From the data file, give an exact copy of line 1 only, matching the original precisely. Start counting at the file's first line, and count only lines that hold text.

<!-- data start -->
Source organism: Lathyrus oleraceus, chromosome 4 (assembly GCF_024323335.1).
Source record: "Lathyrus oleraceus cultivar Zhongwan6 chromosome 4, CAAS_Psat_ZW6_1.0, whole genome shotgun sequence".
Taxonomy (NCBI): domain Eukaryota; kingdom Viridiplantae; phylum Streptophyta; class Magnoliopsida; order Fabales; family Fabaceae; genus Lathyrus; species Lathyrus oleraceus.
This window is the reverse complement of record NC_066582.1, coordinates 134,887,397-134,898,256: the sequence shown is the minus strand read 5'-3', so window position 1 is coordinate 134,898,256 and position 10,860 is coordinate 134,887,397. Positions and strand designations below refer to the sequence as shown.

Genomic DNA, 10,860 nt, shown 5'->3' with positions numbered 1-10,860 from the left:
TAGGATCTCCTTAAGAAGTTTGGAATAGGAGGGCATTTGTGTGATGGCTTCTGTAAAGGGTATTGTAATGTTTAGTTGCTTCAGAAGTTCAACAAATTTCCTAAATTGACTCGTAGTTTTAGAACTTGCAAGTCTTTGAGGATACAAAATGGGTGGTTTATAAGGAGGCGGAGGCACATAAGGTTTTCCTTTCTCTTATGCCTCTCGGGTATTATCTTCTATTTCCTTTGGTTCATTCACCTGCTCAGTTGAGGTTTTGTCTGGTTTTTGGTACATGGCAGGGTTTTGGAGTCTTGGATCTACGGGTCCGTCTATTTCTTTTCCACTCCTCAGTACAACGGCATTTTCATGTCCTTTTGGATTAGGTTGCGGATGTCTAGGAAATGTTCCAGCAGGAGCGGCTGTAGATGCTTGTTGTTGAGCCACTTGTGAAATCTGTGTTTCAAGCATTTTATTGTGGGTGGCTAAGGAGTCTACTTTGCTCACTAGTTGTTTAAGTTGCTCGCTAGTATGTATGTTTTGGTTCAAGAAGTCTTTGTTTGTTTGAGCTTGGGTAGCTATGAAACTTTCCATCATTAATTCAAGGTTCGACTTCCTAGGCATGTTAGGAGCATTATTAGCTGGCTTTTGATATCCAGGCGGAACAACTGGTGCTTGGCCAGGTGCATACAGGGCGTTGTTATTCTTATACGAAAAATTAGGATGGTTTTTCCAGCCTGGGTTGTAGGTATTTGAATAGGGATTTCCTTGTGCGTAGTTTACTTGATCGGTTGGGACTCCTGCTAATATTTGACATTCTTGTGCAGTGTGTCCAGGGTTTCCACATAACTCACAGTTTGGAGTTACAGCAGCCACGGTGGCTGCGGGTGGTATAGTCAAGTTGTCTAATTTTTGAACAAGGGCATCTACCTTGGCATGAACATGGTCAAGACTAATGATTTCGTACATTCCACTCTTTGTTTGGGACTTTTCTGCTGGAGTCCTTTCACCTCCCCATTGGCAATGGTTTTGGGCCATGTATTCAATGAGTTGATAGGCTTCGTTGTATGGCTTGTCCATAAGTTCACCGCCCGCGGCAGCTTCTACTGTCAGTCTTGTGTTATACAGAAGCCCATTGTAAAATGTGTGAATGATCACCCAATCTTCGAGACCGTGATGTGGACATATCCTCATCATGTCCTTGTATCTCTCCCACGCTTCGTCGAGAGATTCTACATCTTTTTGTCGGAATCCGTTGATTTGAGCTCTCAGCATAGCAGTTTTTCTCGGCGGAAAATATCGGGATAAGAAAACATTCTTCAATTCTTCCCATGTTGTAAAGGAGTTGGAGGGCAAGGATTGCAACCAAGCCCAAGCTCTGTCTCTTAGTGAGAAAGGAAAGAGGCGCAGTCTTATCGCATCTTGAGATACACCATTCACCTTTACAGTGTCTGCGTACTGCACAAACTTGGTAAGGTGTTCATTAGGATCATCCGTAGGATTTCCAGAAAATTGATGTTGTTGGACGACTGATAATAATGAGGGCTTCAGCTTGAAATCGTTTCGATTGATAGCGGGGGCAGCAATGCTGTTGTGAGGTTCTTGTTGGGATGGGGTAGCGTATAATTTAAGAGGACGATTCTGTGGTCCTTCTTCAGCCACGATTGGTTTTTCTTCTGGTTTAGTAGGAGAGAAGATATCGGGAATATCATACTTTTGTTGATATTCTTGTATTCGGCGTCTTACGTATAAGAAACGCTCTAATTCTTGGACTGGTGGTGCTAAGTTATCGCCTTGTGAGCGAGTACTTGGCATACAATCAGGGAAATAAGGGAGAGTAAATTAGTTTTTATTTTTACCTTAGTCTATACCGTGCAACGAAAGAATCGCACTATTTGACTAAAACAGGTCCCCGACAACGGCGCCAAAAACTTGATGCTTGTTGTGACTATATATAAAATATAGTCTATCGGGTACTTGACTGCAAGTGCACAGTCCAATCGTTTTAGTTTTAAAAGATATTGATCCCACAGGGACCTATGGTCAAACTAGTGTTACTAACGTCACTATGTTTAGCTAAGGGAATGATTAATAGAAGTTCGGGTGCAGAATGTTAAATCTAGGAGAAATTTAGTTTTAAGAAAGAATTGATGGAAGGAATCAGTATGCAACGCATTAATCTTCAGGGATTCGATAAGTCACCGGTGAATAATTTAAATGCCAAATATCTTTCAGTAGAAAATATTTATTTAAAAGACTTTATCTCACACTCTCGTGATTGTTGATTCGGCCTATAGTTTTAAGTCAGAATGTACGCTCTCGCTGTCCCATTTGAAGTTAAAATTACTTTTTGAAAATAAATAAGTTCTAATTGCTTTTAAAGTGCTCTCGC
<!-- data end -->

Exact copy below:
Source organism: Lathyrus oleraceus, chromosome 4 (assembly GCF_024323335.1).